Right then, without any further ado, it's on to part two of last week's reviews round up.
Harry Potter and the Deathly Hallows (Parts 1 & 2) (2010/11)
So, after a decade of incredibly successful films, the Harry Potter series has finally come to an end. I can't say that I've ever been a Potter superfan, but I've read the first few books and have seen all of the films in the cinema. In that time, ten years has passed - I've aged from a naive, spritely 19 year old into the decrepit, bitter 29 year old I am today. The Potter series has changed too, after the first couple of years in which we were (to quote Lazy Sunday) transported into a dreamworld of magic, the films have grown progressively darker as Harry, Hermione and Ron have faced up to the twin horrors of going through puberty and escaping their noseless nemesis. In this final instalment, matters finally come to a head, and young Harry has to face up to his responsibilities to face the evil Voldemort in battle, with the fate of the wizarding world on his shoulders... On the whole, I've enjoyed the Harry Potter movies, though I have to confess that I almost lost interest after part six in the series (Harry Potter and the Half Blood Prince), which was rather confusing for those of us who hadn't read the book. Still, I think both parts of The Deathly Hallows improve on that movie. Part One of the Deathly Hallows contains a few terrific early scenes (including my favourite scene, where the three protagonists dresss in disguise to infilitrate the Ministry of Magic), but the film seems to lose focus at about the halfway point, as Harry and pals go on an interminable camping trip as they seek out the 'horcruxes' which they must destroy before facing Voldemort. Part Two of the Deathly Hallows, in contrast, has very little slack. The opening scene (featuring John Hurt as an expert on wands) gently eases the viewer back into the swing of things, but after that the action is relentless, as our heroes stage a daring raid on Gringotts bank to retrieve one of the remaining horcruxes, then face off against Voldemort for the final battle. It's all very exciting stuff, though in all the confusion of the climatic battle scene, it's sometimes difficult to tell what's going on, and which of the supporting cast have died. I should also give praise to the cast of the movie - the Harry Potter series has always featured some of the best British actors in supporting roles, but Daniel Radcliffe, Emma Watson and Rupert Grint have really improved over the years, to the extent that they now appear completely natural and at ease on the big screen. Despite a slightly embarassing coda to the film (in which aging makeup appears to have been haphazardly applied to the young actors, meaning that some of them appear to have hardly aged at all, while others are wizened beyond their years), this is a fitting and very enjoyable end to the Harry Potter series.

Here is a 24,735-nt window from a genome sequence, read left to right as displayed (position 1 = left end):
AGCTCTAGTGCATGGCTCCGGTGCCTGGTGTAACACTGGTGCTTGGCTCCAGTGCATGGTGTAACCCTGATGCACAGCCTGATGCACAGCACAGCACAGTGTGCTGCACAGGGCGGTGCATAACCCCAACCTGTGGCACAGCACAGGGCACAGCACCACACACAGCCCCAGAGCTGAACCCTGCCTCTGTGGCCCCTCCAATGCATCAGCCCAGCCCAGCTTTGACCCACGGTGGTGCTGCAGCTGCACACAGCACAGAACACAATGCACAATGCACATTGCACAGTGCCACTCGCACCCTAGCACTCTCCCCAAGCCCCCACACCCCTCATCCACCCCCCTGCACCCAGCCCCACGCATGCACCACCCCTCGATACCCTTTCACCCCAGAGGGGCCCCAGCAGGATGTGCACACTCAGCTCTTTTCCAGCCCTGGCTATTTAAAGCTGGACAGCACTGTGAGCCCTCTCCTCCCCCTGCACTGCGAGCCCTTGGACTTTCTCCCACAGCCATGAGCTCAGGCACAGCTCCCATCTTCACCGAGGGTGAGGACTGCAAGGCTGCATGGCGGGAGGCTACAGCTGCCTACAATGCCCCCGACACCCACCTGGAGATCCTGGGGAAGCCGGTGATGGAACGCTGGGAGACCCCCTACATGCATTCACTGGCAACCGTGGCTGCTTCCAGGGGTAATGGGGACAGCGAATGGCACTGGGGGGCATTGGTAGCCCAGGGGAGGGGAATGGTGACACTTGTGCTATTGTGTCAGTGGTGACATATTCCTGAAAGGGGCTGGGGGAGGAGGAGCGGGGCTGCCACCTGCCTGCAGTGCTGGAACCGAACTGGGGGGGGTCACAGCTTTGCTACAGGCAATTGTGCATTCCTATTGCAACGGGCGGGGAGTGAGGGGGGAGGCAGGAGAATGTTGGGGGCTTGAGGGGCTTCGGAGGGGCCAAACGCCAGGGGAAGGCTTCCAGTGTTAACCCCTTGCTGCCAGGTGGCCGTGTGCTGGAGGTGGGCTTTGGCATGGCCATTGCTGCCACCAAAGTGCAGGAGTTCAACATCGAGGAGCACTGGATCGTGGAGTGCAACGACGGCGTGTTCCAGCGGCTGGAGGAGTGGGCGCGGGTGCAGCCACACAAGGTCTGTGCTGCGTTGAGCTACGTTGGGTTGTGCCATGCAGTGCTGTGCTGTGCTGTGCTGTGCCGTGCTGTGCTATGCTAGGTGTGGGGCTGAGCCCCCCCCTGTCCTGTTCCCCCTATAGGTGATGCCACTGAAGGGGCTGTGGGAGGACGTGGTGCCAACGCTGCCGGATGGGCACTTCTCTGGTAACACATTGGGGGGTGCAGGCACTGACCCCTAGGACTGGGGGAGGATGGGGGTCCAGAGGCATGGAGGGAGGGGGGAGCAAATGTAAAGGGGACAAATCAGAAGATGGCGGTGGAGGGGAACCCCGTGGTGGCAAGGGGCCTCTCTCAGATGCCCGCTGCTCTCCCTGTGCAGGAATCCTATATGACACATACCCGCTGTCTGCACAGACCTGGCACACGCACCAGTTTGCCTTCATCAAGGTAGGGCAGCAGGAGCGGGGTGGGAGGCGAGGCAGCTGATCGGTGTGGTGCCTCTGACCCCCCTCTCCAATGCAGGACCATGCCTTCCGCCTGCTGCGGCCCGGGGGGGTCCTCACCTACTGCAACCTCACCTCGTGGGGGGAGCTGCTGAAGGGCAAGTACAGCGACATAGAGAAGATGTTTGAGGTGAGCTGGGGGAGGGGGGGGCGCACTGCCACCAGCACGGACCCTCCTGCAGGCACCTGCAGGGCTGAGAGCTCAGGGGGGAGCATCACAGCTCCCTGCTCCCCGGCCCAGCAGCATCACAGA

Part One: 7/10
Part Two: 8/10
Office Space (1999)
Mike Judge's comedy tells the tale of bored office drones working for a American software company at the turn of the century. Protagonist Peter Gibbons (Ron Livingston) lives a miserable existence, catering to the whims of his eight different bosses until an accident at the hypnotist's office enables him to finally relax and conquer the white collar world... Still a very funny movie, but perhaps not quite as great as I remembered, Office Space is at its best in the first half of the movie when it details Peter's awful life., but loses momentum in the latter stages where Peter and his friends are plotting to rip off their company. For me, the best thing about this movie is Gary Cole's performance as the loathsome boss, Bill Lumbergh - possibly the most punchable character ever to appear in a major motion picture.